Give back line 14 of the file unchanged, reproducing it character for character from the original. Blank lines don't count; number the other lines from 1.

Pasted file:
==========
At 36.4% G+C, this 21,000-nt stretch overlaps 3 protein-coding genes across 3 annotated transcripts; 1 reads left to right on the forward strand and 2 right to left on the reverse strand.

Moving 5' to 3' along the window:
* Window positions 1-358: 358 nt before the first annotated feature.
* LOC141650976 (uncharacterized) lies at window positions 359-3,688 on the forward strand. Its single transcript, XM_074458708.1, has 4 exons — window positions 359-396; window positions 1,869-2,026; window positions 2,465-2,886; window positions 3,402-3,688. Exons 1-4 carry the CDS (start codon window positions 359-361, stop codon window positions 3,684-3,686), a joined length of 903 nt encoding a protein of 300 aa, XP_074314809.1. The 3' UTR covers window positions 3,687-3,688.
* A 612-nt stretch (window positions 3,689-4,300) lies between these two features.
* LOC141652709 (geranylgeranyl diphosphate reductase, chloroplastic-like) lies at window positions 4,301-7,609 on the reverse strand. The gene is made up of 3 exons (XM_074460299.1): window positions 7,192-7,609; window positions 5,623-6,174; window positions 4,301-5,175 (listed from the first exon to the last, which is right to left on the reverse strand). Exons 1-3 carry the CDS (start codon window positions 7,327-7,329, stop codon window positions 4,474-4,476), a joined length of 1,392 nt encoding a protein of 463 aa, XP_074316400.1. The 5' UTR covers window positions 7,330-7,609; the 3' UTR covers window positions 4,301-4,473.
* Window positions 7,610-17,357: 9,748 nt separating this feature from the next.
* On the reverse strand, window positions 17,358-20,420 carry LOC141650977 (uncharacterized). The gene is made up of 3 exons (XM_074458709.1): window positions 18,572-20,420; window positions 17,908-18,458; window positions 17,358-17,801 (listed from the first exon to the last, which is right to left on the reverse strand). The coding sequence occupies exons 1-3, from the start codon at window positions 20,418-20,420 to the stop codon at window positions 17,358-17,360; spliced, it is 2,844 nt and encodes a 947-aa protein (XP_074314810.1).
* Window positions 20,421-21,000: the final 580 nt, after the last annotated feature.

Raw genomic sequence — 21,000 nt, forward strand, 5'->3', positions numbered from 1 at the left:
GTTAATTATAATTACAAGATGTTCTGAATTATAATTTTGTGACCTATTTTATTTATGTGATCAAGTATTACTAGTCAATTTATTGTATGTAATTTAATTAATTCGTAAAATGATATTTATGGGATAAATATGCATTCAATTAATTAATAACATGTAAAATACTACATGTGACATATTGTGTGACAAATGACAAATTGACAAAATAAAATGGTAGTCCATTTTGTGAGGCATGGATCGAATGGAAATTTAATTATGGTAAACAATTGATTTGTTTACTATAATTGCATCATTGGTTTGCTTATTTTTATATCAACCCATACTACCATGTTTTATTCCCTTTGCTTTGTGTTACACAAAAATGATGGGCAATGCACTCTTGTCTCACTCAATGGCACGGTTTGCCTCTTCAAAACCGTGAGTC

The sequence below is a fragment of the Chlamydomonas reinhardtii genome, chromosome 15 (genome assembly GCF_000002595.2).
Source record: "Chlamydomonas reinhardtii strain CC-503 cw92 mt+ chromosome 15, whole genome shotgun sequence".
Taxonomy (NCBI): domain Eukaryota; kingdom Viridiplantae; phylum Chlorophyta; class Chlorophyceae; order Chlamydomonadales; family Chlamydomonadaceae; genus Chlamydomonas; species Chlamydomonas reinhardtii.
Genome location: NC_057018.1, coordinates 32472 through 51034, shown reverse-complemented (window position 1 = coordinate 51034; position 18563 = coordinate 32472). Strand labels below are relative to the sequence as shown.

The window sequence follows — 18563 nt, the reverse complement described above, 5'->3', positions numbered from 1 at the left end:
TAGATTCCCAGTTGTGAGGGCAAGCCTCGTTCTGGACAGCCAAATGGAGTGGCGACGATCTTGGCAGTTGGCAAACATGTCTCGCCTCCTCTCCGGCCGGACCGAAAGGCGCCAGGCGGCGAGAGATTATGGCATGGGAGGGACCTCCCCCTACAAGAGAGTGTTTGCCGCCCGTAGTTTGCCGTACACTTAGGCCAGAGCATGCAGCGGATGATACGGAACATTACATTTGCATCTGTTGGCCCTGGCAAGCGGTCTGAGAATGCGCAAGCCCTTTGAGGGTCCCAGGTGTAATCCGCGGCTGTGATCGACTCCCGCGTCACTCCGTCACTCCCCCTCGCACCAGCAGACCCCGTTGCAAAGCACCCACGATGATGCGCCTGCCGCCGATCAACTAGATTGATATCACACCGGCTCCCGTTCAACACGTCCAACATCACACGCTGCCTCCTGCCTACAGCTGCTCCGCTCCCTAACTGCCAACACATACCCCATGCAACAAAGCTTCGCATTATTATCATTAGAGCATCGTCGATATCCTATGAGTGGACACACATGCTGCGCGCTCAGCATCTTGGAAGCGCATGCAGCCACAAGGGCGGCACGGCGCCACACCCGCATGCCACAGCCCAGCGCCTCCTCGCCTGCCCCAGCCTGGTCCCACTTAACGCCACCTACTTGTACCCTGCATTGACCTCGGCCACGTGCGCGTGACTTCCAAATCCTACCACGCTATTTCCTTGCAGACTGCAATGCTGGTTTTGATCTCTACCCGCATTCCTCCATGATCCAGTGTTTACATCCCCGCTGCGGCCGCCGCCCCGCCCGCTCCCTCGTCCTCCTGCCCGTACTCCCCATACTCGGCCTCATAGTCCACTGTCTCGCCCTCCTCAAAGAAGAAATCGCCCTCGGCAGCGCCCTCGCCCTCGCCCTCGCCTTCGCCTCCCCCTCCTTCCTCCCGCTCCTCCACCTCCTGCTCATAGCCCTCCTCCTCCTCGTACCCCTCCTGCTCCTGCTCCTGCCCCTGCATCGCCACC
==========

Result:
Taxonomy (NCBI): domain Eukaryota; kingdom Viridiplantae; phylum Chlorophyta; class Chlorophyceae; order Chlamydomonadales; family Chlamydomonadaceae; genus Chlamydomonas; species Chlamydomonas reinhardtii.